In this special podcast we sat down for a chat with Chrissie Wellington OBE, the 2020 recipient of The University of Manchester Outstanding Alumni Award. The four-time World Ironman Champion and current Global Head of Health and Wellbeing at Parkrun, talked about her time at Manchester, what attracted her to International Development, her remarkable sporting career and why her current work is, even more so since Covid-19, so important.
Chrissie Wellington is an iconic figure in the history of triathlon. She is the only triathlete, male or female, to have won the World Ironman Championship less than a year after turning professional. She is now Global Head of Health and Wellbeing at Parkrun.
In 2001, she graduated from The University of Manchester with a master’s degree in International Development, before becoming an advisor at the UK’s Department for Environment, Food and Rural Affairs (Defra). While at Defra, she negotiated for the UK at the World Summit on Sustainable Development and contributed to policy development, including post-conflict environmental reconstruction and water and sanitation.
Chrissie left the UK in 2004 to work for Rural Reconstruction Nepal, where she managed a community water sanitation and health project. On her return to the UK, Chrissie not only went back to Defra but also started competing in triathlons as an amateur athlete. She won the world age group championships in September 2006 and became a professional athlete in 2007, aged 30.
Her rise was meteoric. After winning a number of triathlon races around the world, she travelled to Korea to enter her first ever Ironman triathlon- a 2.4-mile swim, a 112-mile cycle and a 26.2-mile run – and won.
Chrissie’s win in Korea secured qualification for the World Ironman Championship in Hawaii which, less than a year after turning professional, she also won – a feat described by the British Triathlon Federation as a “near impossible task”.
Domination followed. Chrissie won three consecutive world titles, and became world champion for a fourth time in 2011. She has held three world records, and two still stand eight years after her retirement: the overall ironman distance world record, and the record for the cumulative time for all Ironman-branded triathlons.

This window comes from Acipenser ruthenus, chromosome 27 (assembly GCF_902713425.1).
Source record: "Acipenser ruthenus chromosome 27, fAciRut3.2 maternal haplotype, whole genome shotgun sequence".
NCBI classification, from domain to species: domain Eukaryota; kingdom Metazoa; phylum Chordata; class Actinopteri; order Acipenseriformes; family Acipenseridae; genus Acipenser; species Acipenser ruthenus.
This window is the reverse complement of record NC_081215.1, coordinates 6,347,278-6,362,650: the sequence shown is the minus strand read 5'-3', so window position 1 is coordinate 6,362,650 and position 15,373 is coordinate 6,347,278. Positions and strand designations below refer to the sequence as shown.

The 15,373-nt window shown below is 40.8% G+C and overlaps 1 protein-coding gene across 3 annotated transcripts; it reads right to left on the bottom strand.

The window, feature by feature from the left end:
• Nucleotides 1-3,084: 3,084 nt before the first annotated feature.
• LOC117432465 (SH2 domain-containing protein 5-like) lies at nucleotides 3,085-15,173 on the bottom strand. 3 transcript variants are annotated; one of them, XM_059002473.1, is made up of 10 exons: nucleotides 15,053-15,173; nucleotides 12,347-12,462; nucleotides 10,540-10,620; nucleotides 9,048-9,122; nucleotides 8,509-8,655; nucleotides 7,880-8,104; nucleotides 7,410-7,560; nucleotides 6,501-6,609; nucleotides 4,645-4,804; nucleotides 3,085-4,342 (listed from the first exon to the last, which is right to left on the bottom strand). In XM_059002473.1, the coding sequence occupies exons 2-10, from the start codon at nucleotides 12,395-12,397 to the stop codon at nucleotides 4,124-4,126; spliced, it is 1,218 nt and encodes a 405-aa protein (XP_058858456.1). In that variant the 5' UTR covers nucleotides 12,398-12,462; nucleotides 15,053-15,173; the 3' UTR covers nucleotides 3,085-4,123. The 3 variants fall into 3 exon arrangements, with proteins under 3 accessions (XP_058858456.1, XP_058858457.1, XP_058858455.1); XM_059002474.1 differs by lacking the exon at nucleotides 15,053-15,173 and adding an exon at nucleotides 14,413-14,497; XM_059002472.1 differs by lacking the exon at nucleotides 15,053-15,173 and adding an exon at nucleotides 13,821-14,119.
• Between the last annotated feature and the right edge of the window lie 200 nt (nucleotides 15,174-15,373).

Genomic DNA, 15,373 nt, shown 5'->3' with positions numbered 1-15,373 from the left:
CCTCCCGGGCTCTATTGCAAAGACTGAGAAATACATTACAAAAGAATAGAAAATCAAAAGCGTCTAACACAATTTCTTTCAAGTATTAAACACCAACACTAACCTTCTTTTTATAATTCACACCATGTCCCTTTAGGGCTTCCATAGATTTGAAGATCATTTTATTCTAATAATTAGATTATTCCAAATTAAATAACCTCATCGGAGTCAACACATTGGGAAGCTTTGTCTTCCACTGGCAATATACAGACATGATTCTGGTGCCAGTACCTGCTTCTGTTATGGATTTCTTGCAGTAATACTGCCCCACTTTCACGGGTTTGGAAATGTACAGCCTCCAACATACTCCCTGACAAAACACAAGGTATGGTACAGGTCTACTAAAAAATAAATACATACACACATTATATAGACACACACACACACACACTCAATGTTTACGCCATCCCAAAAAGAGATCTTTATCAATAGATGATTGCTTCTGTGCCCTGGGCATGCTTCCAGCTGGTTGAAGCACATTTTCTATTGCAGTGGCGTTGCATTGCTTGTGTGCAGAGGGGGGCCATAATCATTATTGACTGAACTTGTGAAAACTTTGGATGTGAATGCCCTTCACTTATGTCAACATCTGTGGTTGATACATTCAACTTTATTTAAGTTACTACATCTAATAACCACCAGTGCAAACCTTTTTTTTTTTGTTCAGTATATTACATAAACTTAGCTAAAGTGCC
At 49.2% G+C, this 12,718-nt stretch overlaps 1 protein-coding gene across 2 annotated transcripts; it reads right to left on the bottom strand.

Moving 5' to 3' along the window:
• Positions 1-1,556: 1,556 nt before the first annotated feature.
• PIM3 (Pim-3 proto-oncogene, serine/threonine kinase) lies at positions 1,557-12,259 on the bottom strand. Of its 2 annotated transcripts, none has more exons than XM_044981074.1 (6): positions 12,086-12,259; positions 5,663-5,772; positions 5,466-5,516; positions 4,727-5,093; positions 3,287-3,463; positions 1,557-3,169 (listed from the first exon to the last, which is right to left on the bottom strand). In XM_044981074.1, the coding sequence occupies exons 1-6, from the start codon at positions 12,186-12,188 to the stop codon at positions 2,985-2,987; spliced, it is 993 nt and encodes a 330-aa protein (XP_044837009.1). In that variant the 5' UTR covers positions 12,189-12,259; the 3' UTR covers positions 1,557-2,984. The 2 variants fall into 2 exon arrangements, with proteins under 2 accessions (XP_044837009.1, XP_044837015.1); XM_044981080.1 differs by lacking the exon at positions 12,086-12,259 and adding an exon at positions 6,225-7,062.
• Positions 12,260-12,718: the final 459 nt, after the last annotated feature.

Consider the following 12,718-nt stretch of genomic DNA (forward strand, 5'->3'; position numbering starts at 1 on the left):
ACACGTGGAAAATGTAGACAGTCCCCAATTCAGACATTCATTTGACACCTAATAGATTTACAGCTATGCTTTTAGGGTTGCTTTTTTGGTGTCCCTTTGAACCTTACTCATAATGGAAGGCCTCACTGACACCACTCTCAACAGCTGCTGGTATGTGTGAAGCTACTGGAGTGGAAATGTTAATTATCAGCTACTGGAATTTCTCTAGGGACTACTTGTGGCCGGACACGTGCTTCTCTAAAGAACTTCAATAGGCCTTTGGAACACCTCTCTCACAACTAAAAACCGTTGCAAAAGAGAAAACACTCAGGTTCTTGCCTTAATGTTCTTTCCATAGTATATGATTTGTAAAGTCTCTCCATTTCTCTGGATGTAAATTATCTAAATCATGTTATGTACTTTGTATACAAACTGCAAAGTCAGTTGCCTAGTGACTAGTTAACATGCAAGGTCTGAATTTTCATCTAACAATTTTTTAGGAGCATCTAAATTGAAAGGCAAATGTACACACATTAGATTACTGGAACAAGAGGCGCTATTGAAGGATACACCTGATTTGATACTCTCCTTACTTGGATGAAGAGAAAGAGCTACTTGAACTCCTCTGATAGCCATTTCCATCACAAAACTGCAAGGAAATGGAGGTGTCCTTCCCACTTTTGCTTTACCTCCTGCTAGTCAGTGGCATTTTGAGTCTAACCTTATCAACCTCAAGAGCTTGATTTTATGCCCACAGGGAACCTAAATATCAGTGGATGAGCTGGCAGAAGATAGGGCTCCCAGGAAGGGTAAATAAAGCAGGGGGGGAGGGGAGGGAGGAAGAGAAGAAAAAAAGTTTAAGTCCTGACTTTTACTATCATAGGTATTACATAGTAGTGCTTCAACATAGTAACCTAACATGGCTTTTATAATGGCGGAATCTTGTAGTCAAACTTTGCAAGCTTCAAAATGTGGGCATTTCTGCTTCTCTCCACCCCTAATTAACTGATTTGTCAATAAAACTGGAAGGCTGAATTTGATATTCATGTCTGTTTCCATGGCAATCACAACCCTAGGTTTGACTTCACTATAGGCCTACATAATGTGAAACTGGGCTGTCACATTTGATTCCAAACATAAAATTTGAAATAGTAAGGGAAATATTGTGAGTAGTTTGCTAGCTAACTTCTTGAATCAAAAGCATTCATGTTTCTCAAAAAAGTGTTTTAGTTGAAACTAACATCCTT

Since retiring from competing, Chrissie has published two books, including her 2012 Sunday Times bestselling autobiography A Life Without Limits.
She is now Global Head of Health and Wellbeing at Parkrun, a charity which organises volunteer-led, free, weekly 5km events around the world. She came on board with Parkrun to develop the incredibly successful junior Parkrun series, and has since developed partnerships with the Royal College of General Practitioners as well as leading the establishment of events on the custodial estate around the UK, and overseas.
While Chrissie’s kudos as a world-class athlete opens doors, Parkrun’s chief operating officer Tom Williams says it’s not that which brings about the success she achieves: “She is a force of nature. Regardless of her achievements, her skills, her athleticism, she genuinely cares about doing things and doing the right things.
“She is not driven by financial motivation or ego – she is incredibly driven to do good things. The things we have achieved would not have happened without her.”
Chrissie Wellington graduated in 2001 with an MA in International Development. She is now the Global Head of Health and Wellbeing at Parkrun.
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Note: This article gives the views of the author/academic featured and does not represent the views of the Global Development Institute as a whole